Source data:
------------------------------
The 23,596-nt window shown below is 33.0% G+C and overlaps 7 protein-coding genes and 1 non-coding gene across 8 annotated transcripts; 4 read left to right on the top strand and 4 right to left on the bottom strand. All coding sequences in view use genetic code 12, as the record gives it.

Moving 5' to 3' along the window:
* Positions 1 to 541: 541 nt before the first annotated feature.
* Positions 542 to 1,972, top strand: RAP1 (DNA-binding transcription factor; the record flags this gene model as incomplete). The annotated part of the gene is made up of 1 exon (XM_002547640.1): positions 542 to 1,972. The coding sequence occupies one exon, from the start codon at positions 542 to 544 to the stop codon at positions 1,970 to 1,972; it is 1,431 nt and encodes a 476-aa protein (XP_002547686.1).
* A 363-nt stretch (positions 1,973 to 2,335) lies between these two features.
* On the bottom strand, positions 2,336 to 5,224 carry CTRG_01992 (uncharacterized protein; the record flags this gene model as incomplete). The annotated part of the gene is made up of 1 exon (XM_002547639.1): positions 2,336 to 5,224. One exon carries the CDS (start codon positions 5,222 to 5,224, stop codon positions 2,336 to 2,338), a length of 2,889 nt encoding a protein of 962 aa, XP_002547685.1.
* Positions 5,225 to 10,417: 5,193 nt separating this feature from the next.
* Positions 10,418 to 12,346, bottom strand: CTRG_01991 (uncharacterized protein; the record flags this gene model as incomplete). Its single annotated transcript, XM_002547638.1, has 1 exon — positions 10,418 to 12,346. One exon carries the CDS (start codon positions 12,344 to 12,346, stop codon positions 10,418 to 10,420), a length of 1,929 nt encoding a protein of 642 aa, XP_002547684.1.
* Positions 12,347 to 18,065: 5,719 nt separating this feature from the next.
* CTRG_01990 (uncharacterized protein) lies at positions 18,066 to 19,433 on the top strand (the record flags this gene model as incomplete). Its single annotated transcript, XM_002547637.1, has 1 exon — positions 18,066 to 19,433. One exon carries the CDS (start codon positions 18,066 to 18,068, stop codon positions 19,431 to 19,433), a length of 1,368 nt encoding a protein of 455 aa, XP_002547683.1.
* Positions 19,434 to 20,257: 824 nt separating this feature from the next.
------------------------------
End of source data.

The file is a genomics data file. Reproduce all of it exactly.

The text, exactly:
The 23,596-nt window shown below is 33.0% G+C and overlaps 7 protein-coding genes and 1 non-coding gene across 8 annotated transcripts; 4 read left to right on the top strand and 4 right to left on the bottom strand. All coding sequences in view use genetic code 12, as the record gives it.

Moving 5' to 3' along the window:
* Positions 1 to 541: 541 nt before the first annotated feature.
* Positions 542 to 1,972, top strand: RAP1 (DNA-binding transcription factor; the record flags this gene model as incomplete). The annotated part of the gene is made up of 1 exon (XM_002547640.1): positions 542 to 1,972. The coding sequence occupies one exon, from the start codon at positions 542 to 544 to the stop codon at positions 1,970 to 1,972; it is 1,431 nt and encodes a 476-aa protein (XP_002547686.1).
* A 363-nt stretch (positions 1,973 to 2,335) lies between these two features.
* On the bottom strand, positions 2,336 to 5,224 carry CTRG_01992 (uncharacterized protein; the record flags this gene model as incomplete). The annotated part of the gene is made up of 1 exon (XM_002547639.1): positions 2,336 to 5,224. One exon carries the CDS (start codon positions 5,222 to 5,224, stop codon positions 2,336 to 2,338), a length of 2,889 nt encoding a protein of 962 aa, XP_002547685.1.
* Positions 5,225 to 10,417: 5,193 nt separating this feature from the next.
* Positions 10,418 to 12,346, bottom strand: CTRG_01991 (uncharacterized protein; the record flags this gene model as incomplete). Its single annotated transcript, XM_002547638.1, has 1 exon — positions 10,418 to 12,346. One exon carries the CDS (start codon positions 12,344 to 12,346, stop codon positions 10,418 to 10,420), a length of 1,929 nt encoding a protein of 642 aa, XP_002547684.1.
* Positions 12,347 to 18,065: 5,719 nt separating this feature from the next.
* CTRG_01990 (uncharacterized protein) lies at positions 18,066 to 19,433 on the top strand (the record flags this gene model as incomplete). Its single annotated transcript, XM_002547637.1, has 1 exon — positions 18,066 to 19,433. One exon carries the CDS (start codon positions 18,066 to 18,068, stop codon positions 19,431 to 19,433), a length of 1,368 nt encoding a protein of 455 aa, XP_002547683.1.
* Positions 19,434 to 20,257: 824 nt separating this feature from the next.